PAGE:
Gaona v. US Investigation Services, Professional Services Division Incorporated et al

Filing 12

ORDER, Motion to Dismiss US Investigations Services, Professional Services Division, Inc. and substitute US Investigations Services, LLC as a defendant in its place 3 is granted; US Investigations Services, LLC is substituted in place of the dismis sed US Investigations Services, Professional Services Division, Inc; Defendants' motion to dismiss 4 is granted, based on statute of limitations only, and the Clerk shall enter judgment accordingly. Signed by Senior Judge James A Teilborg on 4/23/13.(REW)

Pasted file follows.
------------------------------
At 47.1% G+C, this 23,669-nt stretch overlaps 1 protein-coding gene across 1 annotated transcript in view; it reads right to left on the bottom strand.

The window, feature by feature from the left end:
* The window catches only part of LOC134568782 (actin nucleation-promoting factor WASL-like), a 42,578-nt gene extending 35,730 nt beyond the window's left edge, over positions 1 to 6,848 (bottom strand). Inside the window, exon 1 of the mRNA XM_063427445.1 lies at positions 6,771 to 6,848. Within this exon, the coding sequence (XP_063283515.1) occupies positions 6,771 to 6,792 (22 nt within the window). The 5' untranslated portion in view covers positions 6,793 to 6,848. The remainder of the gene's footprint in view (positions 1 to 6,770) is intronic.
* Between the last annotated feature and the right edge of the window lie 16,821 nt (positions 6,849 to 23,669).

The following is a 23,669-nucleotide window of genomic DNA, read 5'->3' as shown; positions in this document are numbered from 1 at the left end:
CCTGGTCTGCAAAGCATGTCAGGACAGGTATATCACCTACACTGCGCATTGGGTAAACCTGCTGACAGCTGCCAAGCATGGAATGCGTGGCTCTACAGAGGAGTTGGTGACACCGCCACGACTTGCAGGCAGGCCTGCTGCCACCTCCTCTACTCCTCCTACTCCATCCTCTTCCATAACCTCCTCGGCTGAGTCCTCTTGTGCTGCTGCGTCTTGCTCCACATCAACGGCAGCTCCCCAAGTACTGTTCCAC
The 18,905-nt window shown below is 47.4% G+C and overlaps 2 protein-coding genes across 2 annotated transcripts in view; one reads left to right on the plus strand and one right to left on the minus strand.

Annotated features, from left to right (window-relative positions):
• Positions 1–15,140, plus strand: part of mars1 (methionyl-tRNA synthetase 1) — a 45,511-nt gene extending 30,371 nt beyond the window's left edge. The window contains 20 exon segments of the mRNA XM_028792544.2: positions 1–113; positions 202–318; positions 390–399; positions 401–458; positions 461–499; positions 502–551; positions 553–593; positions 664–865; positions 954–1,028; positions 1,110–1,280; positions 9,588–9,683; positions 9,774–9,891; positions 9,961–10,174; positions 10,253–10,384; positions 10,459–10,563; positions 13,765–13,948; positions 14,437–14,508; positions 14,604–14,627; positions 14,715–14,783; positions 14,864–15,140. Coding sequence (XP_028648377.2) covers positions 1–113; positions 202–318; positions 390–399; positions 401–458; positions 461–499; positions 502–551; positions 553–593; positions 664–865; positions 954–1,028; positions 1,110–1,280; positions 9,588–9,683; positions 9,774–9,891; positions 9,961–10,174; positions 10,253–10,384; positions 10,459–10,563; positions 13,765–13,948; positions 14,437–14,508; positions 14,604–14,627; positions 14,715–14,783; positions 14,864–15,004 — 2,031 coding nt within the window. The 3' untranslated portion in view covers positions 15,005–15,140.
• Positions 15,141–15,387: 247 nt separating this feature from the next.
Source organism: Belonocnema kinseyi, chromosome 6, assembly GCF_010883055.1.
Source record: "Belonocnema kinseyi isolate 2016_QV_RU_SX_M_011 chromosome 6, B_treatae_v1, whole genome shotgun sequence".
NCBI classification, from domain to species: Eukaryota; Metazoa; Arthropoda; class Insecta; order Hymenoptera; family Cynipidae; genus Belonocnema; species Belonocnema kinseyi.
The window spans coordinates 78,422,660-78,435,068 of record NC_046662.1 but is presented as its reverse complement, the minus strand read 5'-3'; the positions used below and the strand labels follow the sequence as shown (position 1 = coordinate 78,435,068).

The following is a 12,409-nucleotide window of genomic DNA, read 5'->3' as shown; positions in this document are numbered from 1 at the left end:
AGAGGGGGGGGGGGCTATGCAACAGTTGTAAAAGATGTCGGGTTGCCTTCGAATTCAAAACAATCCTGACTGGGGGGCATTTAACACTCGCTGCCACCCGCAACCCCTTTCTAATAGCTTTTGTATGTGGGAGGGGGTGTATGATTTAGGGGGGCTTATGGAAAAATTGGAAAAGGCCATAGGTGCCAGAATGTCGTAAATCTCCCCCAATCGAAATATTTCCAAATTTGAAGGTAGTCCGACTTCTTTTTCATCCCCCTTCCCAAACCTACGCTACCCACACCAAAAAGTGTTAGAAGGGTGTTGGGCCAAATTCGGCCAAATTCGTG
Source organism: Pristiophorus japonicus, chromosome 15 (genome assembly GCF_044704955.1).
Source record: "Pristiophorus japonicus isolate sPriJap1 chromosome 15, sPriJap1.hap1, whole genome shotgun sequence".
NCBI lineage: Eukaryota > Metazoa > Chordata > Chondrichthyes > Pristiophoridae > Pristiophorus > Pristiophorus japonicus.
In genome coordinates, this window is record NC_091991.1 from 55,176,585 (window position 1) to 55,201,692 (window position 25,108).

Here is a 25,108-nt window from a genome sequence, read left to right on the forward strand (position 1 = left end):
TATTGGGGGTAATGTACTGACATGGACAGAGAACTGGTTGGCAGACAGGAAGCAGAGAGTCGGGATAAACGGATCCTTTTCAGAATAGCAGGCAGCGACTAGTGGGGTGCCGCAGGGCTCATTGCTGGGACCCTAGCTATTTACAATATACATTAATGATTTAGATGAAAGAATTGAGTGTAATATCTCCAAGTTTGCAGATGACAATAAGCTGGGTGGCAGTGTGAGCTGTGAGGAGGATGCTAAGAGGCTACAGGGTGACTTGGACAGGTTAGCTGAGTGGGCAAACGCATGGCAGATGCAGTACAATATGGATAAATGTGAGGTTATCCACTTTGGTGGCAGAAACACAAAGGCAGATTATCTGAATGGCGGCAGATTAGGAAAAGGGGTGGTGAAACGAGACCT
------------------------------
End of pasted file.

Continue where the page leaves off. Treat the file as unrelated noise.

Download PDF